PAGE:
Heart Fixer Music
Tinsley Ellis is known for his fiery guitar and soulful vocals, but the Atlanta native has decided to forsake the vocals and go with a straight up instrumental album. He gives us eight new songs and a couple of interesting covers; we can still hear his “voice” in the superb guitar play throughout. After eleven disks and a long solo career, he returns to his roots with the Heartfixers and he showcases a variety of guitars and styles that he has loved and absorbed over the years. I was impressed and sat their listening intently to each track as they came up; this is perhaps the best he’s ever done on record, at least in my humble opinion. Thoughtful and touching at times, evocative and wild at others, Ellis shows us the full range of emotions through the voice of his guitar and with some assistance from his great band here.
Ellis opens in Albert Collins style with “Front Street Freeze;” he gets funky on his Strat and Leslie, with the charm and flavors of Albert’s tone and style. It is a well done tribute with an authentic sound done in an original and tasteful manner. He sets the stage well for the listener and then gets with “Sassy Strat” he gets really into the funk and struts back and forth in this cool little number.
The “Milky Way” gives us the round, rich sound of, say, a Duane Eddy, but in a slow and thoughtful format. The strings vibrate and are almost chilling as Ellis emotes and he describes the solemn loneliness of space as described by his guitar and Kevin McKendree’s organ work. What a wonderful track! He stays old school and follows that with Bob Diddley’s “Detour;” it’s a 12 bar romp where he does Bo at times and adds his own flair to give us a fun, hip shakin’ ride. The echo and tone of his guitars (a 1967 ES-345 and a Leslie) is beautifully displayed.
“Anthem for a Fallen Hero” pays tribute to Roy Buchanan and he uses his Les Paul and Echoplex to deliver a solemn eulogy for Buchanan. It’s is a stunningly impressive guitar attack as Ellis winds his way through the ballad and building on emotions with his guitar (along with the rest of the band). It is a truly emotional piece. He then shuffles into the title track Texas-style, a cool piece of work one would had expected from SRV or other Lone Star greats. He steps up the game even further with the blues rocking “Fuzzbuster” as his wah wah pedal gets a work out so he can give us one, too.
The album takes a turn as Ellis goes down a few notches in tempo with the wonderful cover “Freddy’s Midnight Dream.” He adds some beautiful layers to this solemn piece with the organ and the keys and guitar give substance and meat to this song. It goes almost church-like with the organ, and the rich guitar tones just sing out like a choir. Magnificent! “Berry Tossin’” pays homage to the great Chuck Berry. Ellis throws Berry’s licks around effortlessly in a nice blues shuffle. At times he seems to morph into Freddy King but then he’s back to Berry as the guitar rings out true. Kudos to the piano work here, too. The album concludes with “Catalunya” as Ellis takes a trip to Spain and gives us some nice electrified Spanish guitar influenced stuff. This is something like Carlos Santana might write and play. Evocative, stinging guitar notes climbing down the neck, the congas banging out a mellow thumping beat and Ellis just pulls up the covers for us and puts us and the album to bed as he completes our journey.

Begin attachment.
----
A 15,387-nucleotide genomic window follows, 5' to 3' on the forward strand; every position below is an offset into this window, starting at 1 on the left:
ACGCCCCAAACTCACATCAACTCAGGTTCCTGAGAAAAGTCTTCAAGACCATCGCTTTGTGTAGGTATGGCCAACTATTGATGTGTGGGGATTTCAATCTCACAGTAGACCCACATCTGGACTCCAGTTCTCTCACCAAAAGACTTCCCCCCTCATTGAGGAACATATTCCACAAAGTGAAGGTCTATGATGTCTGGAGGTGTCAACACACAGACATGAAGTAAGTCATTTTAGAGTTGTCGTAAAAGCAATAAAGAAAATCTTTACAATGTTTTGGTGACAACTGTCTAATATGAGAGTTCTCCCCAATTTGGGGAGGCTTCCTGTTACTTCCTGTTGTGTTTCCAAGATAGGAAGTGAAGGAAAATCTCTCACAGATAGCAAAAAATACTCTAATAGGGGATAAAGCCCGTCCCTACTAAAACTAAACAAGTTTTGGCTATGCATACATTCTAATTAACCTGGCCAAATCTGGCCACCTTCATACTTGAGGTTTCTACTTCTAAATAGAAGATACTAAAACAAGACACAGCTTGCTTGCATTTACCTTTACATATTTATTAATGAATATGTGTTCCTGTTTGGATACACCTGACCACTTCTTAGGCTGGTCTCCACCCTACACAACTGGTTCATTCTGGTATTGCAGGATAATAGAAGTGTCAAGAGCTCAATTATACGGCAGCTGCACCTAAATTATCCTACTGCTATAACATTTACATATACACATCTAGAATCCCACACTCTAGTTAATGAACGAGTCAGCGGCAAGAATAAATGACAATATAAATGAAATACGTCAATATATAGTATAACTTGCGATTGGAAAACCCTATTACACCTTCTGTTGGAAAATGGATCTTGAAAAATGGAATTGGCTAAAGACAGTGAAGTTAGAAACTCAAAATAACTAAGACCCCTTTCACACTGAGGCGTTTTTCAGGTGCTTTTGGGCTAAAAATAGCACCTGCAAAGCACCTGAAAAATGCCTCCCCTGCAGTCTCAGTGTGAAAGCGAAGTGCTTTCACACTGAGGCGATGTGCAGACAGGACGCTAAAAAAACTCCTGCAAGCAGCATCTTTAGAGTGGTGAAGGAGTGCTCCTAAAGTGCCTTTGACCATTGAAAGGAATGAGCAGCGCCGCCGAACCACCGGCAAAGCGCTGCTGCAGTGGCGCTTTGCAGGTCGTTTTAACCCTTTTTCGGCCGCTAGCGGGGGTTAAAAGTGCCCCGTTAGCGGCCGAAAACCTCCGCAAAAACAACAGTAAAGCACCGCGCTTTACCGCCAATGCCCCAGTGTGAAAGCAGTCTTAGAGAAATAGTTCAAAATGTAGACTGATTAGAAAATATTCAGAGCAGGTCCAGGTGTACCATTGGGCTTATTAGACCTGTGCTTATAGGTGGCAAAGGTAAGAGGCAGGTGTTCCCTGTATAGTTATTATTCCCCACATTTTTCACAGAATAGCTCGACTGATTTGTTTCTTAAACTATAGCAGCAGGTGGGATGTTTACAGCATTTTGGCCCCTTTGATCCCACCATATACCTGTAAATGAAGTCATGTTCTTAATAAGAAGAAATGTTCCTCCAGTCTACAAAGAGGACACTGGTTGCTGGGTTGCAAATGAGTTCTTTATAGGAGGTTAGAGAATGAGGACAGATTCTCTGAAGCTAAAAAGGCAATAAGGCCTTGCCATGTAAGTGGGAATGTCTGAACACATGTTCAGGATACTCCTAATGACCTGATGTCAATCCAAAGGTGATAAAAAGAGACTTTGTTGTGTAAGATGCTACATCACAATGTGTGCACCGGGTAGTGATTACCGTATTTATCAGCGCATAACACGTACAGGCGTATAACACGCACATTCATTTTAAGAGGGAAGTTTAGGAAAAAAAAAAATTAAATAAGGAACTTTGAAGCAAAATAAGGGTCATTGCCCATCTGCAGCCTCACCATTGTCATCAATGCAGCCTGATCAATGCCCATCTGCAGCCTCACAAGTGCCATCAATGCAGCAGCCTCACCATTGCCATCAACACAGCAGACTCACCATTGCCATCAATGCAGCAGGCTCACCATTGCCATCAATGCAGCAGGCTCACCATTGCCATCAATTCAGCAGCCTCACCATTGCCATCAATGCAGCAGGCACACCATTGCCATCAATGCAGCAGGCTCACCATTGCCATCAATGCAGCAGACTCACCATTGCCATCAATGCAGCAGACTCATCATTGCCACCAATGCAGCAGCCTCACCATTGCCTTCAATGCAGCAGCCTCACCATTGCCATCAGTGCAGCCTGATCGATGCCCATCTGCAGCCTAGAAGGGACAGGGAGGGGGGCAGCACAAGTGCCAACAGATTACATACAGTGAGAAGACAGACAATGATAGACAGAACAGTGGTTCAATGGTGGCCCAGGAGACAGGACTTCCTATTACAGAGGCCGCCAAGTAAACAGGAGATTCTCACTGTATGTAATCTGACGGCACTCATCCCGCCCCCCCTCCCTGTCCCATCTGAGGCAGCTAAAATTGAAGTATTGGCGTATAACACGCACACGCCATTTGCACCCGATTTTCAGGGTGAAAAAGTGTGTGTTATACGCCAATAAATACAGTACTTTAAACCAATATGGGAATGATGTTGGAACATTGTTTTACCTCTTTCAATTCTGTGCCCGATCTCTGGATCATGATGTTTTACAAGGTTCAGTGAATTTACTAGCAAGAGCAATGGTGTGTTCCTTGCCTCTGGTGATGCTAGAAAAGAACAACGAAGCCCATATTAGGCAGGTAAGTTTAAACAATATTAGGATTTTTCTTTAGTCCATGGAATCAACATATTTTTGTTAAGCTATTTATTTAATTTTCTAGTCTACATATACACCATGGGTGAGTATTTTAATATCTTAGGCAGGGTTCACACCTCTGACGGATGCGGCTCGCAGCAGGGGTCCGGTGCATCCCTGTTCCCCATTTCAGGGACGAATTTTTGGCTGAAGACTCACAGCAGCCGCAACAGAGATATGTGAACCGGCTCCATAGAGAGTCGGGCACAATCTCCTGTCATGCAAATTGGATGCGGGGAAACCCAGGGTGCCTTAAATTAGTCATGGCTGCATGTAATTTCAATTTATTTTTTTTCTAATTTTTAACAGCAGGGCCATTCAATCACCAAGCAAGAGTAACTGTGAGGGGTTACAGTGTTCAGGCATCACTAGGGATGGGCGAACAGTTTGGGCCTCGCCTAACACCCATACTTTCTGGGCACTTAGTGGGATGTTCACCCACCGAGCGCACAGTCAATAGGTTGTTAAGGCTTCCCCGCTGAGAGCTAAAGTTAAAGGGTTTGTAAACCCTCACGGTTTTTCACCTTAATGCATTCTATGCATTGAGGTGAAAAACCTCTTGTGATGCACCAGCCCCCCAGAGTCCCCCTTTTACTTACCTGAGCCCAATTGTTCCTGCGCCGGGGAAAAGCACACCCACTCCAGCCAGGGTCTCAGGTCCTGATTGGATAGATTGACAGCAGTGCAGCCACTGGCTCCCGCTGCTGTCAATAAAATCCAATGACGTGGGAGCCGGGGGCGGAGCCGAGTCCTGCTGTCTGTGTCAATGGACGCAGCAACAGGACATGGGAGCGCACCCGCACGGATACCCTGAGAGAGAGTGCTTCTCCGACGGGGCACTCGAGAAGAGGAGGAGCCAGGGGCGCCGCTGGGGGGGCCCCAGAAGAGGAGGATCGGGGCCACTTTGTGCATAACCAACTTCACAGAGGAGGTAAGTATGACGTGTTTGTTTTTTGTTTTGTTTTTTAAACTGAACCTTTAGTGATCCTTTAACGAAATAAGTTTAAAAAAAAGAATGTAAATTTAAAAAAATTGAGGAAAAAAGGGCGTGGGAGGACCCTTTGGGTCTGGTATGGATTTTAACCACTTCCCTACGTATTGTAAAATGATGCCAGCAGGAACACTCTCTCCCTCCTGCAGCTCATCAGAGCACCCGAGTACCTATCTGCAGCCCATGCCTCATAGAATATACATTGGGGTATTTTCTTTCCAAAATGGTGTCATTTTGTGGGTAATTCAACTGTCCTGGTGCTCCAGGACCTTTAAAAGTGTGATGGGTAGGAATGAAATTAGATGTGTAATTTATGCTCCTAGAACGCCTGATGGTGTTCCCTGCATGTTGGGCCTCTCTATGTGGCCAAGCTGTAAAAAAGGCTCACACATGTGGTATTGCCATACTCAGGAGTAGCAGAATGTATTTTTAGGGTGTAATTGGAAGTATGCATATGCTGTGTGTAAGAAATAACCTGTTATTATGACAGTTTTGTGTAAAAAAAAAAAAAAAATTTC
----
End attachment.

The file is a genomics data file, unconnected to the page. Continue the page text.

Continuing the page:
I used the term magnificent in the last paragraph. I must say I rarely use that word with regard to blues albums. Sumptuous foods and wines, massive symphonic pieces and stunning art work I might label as that but this album also allows me honestly use that adjective. Ellis delivers his best work yet here. He provides all the guitars here and plays bass on half the tracks. Kevin McKendree on all keyboards adds depth and color to the mix. His backing work is super as are his solos; I was very impressed with his efforts. Lynn Williams provides all forms of drums and percussive support and Ted Pecchio is on bass on the other tracks. It’s a solid quartet of musicians and the sound and production work is also spotless; McKendree did the production work.
Tinsley Ellis has stepped back into his roots and offers us a great look into the masters whom he respects and influenced him in his formative years (and who still influence him today). Get It is an exciting and expressive album and Ellis proves that he can make his six string axe sing as well as a person. If you don’t own any of Tinsley’s other disks, in my mind this would be the one to buy if you had to only have one. I don’t recommend that owing only one of his disks is the best thing for your music collection (since he has a number of other great ones already to his credit), but this is my new favorite. I highly recommend this CD become part of any blues fans’ collection!
Reviewed by Steve Jones